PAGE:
The aesthetic of your website is an essential part of your marketing outreach.
Marketers are always on the lookout for something to give their content an edge.
This is a marketer’s job, after all: gathering and reapplying data to achieve better growth.
But instead of rehashing the same metrics ad nauseum, we suggest a different approach to strengthening your marketing outreach: optimizing the layout and visual aesthetic of your web pages on your own or with a web design company.
Think about it—your site’s appeal can determine how users perceive your brand, how long they’ll stay on your page, and even whether they feel compelled to take action down your sales funnel. Failing to do this can create problems, too—data compiled by Ironpaper found that 94 percent of people cited poor web design as the reason they mistrusted a website.
Visual Hierarchy and Best Web Design Tips
Any discussion on the best web design must begin with a review of visual hierarchy.
Visual hierarchy refers to the way elements appear on a page, with their location suggesting their importance. Marketers communicate not only with their words, but in the way they present information. Information structured in a deliberate hierarchy will be more logically consistent with what readers expect. This in turn will make your page resonate more, and be more effective at influencing behaviors.
Some of the best web design practices for organizing your visual hierarchy include:
Visual hierarchy is all about organizing information in ways that are accessible, consistent, and logical. But to make the flow of information logical to our readers, we have to understand how they take in information.
It’s no secret that most readers give articles a scan before taking the plunge and reading the whole thing. When we do this, our eyes tend to follow one of two patterns:
F-Pattern image by the Nielsen Norman Group
- F-Pattern: Readers start at the top of the page, scanning the headlines, then move down the left side of the page to get a feel for the content. If something catches their eye, they’ll stop and read to the right. This generally creates something akin to an “F” shape. This is the typical scanning pattern for content-heavy pages that contain plenty of text blocks. In fact, an eyetracking study by the Nielsen Norman Group found that the “F” shape reading pattern was one of the most dominant for nearly all content types.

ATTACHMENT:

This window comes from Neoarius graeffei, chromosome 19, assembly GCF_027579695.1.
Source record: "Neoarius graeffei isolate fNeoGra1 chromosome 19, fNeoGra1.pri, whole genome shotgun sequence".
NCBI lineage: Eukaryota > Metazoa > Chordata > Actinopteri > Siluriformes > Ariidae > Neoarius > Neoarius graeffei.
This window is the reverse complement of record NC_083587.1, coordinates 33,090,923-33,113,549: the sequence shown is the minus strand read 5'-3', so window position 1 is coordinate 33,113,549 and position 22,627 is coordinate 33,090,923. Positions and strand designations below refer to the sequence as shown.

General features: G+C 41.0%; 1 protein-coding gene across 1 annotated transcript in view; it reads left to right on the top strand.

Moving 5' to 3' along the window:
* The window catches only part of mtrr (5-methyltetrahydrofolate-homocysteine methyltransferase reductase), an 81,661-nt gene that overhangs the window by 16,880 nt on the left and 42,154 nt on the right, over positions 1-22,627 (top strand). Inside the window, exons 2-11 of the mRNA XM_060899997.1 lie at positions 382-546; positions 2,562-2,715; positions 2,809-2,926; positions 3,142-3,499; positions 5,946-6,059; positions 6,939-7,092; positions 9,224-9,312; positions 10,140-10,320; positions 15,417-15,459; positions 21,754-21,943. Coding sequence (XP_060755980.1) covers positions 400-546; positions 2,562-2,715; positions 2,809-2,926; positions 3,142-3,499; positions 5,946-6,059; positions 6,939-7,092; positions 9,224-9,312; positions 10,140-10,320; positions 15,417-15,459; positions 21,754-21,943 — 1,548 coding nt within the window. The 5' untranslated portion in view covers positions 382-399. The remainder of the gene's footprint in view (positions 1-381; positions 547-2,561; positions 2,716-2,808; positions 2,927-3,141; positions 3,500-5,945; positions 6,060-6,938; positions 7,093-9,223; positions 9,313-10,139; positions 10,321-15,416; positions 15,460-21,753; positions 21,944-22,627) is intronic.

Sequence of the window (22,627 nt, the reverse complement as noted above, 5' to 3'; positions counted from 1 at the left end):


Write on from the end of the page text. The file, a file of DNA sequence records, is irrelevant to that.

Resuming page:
- Z-Pattern: The Z-pattern begins at the top left of the page, where company logos and primary brand information are generally placed. The eye travels to the right to scan headlines and links at the top of the page. From there, readers look to the bottom-left corner and do the same thing with the information presented at the bottom. This style is more commonly found on landing pages and ads that don’t feature heavy chunks of text.
Keep these scanning patterns in mind as you design your page layout. Scanning patterns are important to know when testing the most effective location for your CTA. An outsourced web development agency can help if you’re struggling to manage this on your own.
Bigger is bolder. The human eye naturally moves from the largest, most attention-grabbing elements to the smaller ones. This is seen most often with titles and headers that break up blocks of text. Size can be one of the most influential factors of your visual hierarchy—make your most important information the easiest to see.
Colors play multiple roles in your site’s visual appeal.
Bold, sharply contrasting colors can guide a reader’s attention. Colors can also be used to influence emotional states and add appeal to your brand. Cool, muted colors denote feelings of calmness and serenity. Warm, bolder colors project feelings of excitement and passion. Choose a color scheme that is consistent with your brand identity.
This may take some testing to show the results you want—research by Visually found that dark color schemes showed better traffic growth, lower bounce rates, and longer time on-site than lighter color schemes. Test some options on your own, or work with a web design company to see what resonates with your audience.
White Space Density
White space breaks up the clutter of your content and helps balance a site’s appearance. This is partly why bulleted lists are so effective at drawing attention; yes, they provide information in easily digestible bites, but their separation from regular text makes them stand out and gives your content some room to breathe.
White space is as important to your page real estate as any of the content you produce.
Remember, your goal throughout the design process is to drive audience behavior. Make sure you have a strong CTA that is effectively placed in the hierarchy of your landing page. Color choice, white space use, and scanning patterns are all tools that influence your customers. Applying the best web design principles alongside an optimized marketing strategy can generate some serious results for your marketing efforts.